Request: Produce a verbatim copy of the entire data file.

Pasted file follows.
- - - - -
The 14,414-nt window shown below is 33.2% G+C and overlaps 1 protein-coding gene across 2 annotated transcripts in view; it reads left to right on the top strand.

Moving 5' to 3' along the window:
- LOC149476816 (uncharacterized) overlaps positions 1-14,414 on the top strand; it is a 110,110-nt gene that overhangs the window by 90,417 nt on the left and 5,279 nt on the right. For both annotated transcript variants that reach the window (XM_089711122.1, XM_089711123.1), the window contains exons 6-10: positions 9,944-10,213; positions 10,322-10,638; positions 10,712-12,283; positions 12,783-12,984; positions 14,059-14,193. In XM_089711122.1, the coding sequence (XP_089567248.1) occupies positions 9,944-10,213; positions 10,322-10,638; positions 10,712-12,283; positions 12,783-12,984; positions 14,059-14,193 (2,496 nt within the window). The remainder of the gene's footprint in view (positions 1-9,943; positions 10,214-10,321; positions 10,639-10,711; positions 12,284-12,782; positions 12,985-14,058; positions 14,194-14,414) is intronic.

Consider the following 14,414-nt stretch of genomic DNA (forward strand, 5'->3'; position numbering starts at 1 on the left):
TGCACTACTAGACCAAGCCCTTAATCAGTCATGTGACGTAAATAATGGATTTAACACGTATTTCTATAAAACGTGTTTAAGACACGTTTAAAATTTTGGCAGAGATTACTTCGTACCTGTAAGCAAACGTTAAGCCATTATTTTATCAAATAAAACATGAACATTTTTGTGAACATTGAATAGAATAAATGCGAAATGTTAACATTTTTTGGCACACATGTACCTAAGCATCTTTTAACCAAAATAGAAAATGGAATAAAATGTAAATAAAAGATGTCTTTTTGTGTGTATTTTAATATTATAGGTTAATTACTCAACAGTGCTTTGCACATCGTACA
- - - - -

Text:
The 14,414-nt window shown below is 33.2% G+C and overlaps 1 protein-coding gene across 2 annotated transcripts in view; it reads left to right on the top strand.

Moving 5' to 3' along the window:
- LOC149476816 (uncharacterized) overlaps positions 1-14,414 on the top strand; it is a 110,110-nt gene that overhangs the window by 90,417 nt on the left and 5,279 nt on the right. For both annotated transcript variants that reach the window (XM_089711122.1, XM_089711123.1), the window contains exons 6-10: positions 9,944-10,213; positions 10,322-10,638; positions 10,712-12,283; positions 12,783-12,984; positions 14,059-14,193. In XM_089711122.1, the coding sequence (XP_089567248.1) occupies positions 9,944-10,213; positions 10,322-10,638; positions 10,712-12,283; positions 12,783-12,984; positions 14,059-14,193 (2,496 nt within the window). The remainder of the gene's footprint in view (positions 1-9,943; positions 10,214-10,321; positions 10,639-10,711; positions 12,284-12,782; positions 12,985-14,058; positions 14,194-14,414) is intronic.

Consider the following 14,414-nt stretch of genomic DNA (forward strand, 5'->3'; position numbering starts at 1 on the left):
TGCACTACTAGACCAAGCCCTTAATCAGTCATGTGACGTAAATAATGGATTTAACACGTATTTCTATAAAACGTGTTTAAGACACGTTTAAAATTTTGGCAGAGATTACTTCGTACCTGTAAGCAAACGTTAAGCCATTATTTTATCAAATAAAACATGAACATTTTTGTGAACATTGAATAGAATAAATGCGAAATGTTAACATTTTTTGGCACACATGTACCTAAGCATCTTTTAACCAAAATAGAAAATGGAATAAAATGTAAATAAAAGATGTCTTTTTGTGTGTATTTTAATATTATAGGTTAATTACTCAACAGTGCTTTGCACATCGTACA